What Is a Conformation?

The term “conformation” can be used in many capacities. Conformation shows are a chance for breeders to display their purebred dogs, more commonly known as a “dog show”. Dogs are judged based on their potential to produce future generations which conform to the traditional appearance of the breed, or the breed standard. Secondly, the word conformation may be used as a description of body structure and general appearance. A dog is considered to have a good conformation if they closely resemble the breed standard. Each breed has different traits which are ideal and desired in future offspring. 

Color Country Aussies believes in honoring and maintaining the Australian Shepherd tradition of excellence. Pure bloodlines which exemplify the breed standard are found in each dog we produce. Because of this, our Aussies continually shine in the show ring with their strong conformation and distinction. 

GENERAL APPEARANCE

The Australian Shepherd should be a well balanced dog, wether its a Standard, Miniature or Toy. An Aussie is attentive and animated, showing strength and stamina combined with unusual agility. An identifying characteristic is his a docked bobtail. In each sex, masculinity or femininity is well defined. Bone is moderate and clean with coarseness, heaviness or lightness being undesirable.

CHARACTER
The Australian Shepherd is intelligent, primarily a working dog of strong herding and loyal instincts. Aussies are an exceptional companion. The Standard, Mini, and Toy Aussies are versatile and easily trained, performing their assigned tasks with great style and enthusiasm. The Australian Shepherds tend to be more shy and reserved with strangers but warm up with trust. Although an aggressive, authoritative worker, viciousness toward people or animals is intolerable.

HEAD
The head is clean cut, strong and dry. Overall size should be in proportion to the body. The muzzle is equal in length or slightly shorter than the back skull. Viewed from the side the topline of the back skull and muzzle form parallel planes, divided by a moderate, well-defined stop. The muzzle tapers little from base to nose and is rounded at the tip. Expression – Showing attentiveness and intelligence, alert and eager. Gaze should be keen but friendly. Eyes are brown, blue, amber or any variation or combination thereof, including flecks and marbling. Almond shaped, not protruding nor sunken. The blue merles and blacks have black pigmentation on eye rims. The red merles and reds have liver (brown) pigmentation on eye rims. Ears are triangular, of moderate size and leather, set high on the head. At full attention they break forward and over, or to the side as a rose ear. Prick ears and hanging ears are severe faults. Skull – Top flat to slightly domed. It may show a slight occipital protuberance. Length and width are equal. Moderate well-defined stop. Muzzle tapers little from base to nose and is rounded at the tip.  Nose – Blue merles and blacks have black pigmentation on the nose (and lips). Red merles and reds have liver (brown) pigmentation on the nose (and lips). On the merles it is permissible to have small pink spots; however, they should not exceed 25 percent of the nose on dogs over one year of age, which is a serious fault.  Dudley nose over 1 year of age is a Disqualification.  Teeth– A full complement of strong white teeth should meet in a scissors bite or may meet in a level bite. Disqualifications – Undershot. Overshot greater than 1/8 inch. Loss of contact caused by short center incisors in an otherwise correct bite shall not be judged undershot. Teeth broken or missing by accident shall not be penalized.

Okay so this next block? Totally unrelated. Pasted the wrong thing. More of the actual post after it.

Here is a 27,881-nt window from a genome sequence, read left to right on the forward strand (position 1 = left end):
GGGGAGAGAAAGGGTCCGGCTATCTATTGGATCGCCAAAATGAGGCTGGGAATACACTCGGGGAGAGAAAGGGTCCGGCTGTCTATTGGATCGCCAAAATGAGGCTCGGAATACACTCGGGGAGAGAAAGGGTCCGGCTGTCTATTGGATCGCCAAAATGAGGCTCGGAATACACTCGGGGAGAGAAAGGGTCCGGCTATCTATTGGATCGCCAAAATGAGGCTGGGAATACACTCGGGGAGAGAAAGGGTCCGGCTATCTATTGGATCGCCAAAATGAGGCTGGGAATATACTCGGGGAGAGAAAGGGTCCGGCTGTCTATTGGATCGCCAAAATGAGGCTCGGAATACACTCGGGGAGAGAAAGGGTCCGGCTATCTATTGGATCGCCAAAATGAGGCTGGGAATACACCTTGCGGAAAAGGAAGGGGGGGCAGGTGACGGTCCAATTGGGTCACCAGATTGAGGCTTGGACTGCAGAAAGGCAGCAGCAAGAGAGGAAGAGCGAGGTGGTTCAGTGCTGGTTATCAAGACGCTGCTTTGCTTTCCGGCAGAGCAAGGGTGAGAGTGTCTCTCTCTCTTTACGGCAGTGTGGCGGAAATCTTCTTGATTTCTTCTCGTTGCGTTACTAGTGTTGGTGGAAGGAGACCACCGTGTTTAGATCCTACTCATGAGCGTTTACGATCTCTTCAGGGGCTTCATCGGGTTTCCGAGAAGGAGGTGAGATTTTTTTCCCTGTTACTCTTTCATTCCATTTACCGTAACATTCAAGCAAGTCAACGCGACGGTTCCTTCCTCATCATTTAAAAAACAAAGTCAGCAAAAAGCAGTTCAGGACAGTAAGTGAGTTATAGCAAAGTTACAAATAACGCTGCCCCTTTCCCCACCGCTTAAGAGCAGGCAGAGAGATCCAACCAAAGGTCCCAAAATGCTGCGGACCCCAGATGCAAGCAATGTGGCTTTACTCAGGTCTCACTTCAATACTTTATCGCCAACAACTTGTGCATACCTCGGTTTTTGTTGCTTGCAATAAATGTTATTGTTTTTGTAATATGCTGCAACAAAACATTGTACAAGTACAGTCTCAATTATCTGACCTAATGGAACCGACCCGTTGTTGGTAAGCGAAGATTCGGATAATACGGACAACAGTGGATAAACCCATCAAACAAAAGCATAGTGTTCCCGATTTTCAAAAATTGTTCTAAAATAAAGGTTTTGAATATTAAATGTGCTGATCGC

NECK AND BODY
The neck is firm, clean and in proportion to the body. It is of medium length and slightly arched at the
crest, setting well into the shoulders. The body is firm and muscular. The topline appears level at a natural four-square stance. The chest is deep and strong with ribs well-sprung. The loin is strong and broad when viewed from the top. The bottom line carries well back with a moderate tuck-up. The croup is moderately sloping, the ideal being thirty (30) degrees from the horizontal. Tail is straight, not to exceed three (3) inches, natural bobbed or docked.  We do allow non docked dogs to accomodate our foreign breeders, as some countries do not allow docking of tails.   We also recognize that some people choose not to dock for personal reasons.

FOREQUARTERS
The shoulder blades (scapulae) are long and flat, close set at the withers, approximately two fingers width at a natural stance and are well laid back at an angle approximating forty-five (45) degrees to the ground. The upper arm (humerus) is attached at an approximate right angle to the shoulder line with forelegs dropping straight, perpendicular to the ground. The elbow joint is equidistant from the ground to the withers. The legs are straight and powerful. Pasterns are short, thick and strong, but still flexible, showing a slight angle when viewed from the side. Feet are oval shaped, compact, with close-knit, well-arched toes. Pads are thick and resilient; nails short and strong. Dewclaws may be removed.

HINDQUARTERS
Strong and muscular. Width of hindquarters approximately equal to the width of the forequarters at the shoulders. The angulation of the pelvis and the upper thigh (femur) corresponds to the angulation of the shoulder blade and upper arm forming an approximate right angle. Stifles are clearly defined, hock joints moderately bent. The metatarsi are short, perpendicular to the ground and parallel to each other when viewed from the rear. Feet are oval shaped, compact, with close-knit, well-arched toes. Pads are thick and resilient; nails short and strong. Rear dewclaws are removed.

to find more information visit https://www.americanstockdog.org/index.php?page=breeds

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